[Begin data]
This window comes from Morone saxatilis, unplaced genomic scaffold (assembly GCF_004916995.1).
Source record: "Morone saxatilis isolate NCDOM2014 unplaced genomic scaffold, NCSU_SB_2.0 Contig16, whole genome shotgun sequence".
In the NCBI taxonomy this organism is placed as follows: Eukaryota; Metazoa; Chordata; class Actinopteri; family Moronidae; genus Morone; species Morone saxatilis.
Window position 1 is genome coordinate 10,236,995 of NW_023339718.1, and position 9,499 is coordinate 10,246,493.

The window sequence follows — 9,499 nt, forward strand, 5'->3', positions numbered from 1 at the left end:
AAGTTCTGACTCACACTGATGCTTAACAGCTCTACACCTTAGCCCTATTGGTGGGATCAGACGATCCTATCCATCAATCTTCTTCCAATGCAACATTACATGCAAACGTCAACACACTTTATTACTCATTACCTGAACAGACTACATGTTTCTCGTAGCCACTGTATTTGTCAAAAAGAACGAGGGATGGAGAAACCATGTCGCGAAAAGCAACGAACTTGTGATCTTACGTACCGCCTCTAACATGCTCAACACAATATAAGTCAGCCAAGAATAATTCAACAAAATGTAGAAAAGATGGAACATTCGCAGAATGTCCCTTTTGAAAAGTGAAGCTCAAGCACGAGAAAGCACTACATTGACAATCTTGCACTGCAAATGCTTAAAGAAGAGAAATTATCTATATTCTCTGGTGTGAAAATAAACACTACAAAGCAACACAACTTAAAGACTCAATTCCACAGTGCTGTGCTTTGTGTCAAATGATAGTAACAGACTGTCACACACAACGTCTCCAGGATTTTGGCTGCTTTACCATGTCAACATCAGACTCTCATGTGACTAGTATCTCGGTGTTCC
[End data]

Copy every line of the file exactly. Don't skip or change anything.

This window comes from Morone saxatilis, unplaced genomic scaffold (assembly GCF_004916995.1).
Source record: "Morone saxatilis isolate NCDOM2014 unplaced genomic scaffold, NCSU_SB_2.0 Contig16, whole genome shotgun sequence".
In the NCBI taxonomy this organism is placed as follows: Eukaryota; Metazoa; Chordata; class Actinopteri; family Moronidae; genus Morone; species Morone saxatilis.
Window position 1 is genome coordinate 10,236,995 of NW_023339718.1, and position 9,499 is coordinate 10,246,493.

The window sequence follows — 9,499 nt, forward strand, 5'->3', positions numbered from 1 at the left end:
AAGTTCTGACTCACACTGATGCTTAACAGCTCTACACCTTAGCCCTATTGGTGGGATCAGACGATCCTATCCATCAATCTTCTTCCAATGCAACATTACATGCAAACGTCAACACACTTTATTACTCATTACCTGAACAGACTACATGTTTCTCGTAGCCACTGTATTTGTCAAAAAGAACGAGGGATGGAGAAACCATGTCGCGAAAAGCAACGAACTTGTGATCTTACGTACCGCCTCTAACATGCTCAACACAATATAAGTCAGCCAAGAATAATTCAACAAAATGTAGAAAAGATGGAACATTCGCAGAATGTCCCTTTTGAAAAGTGAAGCTCAAGCACGAGAAAGCACTACATTGACAATCTTGCACTGCAAATGCTTAAAGAAGAGAAATTATCTATATTCTCTGGTGTGAAAATAAACACTACAAAGCAACACAACTTAAAGACTCAATTCCACAGTGCTGTGCTTTGTGTCAAATGATAGTAACAGACTGTCACACACAACGTCTCCAGGATTTTGGCTGCTTTACCATGTCAACATCAGACTCTCATGTGACTAGTATCTCGGTGTTCC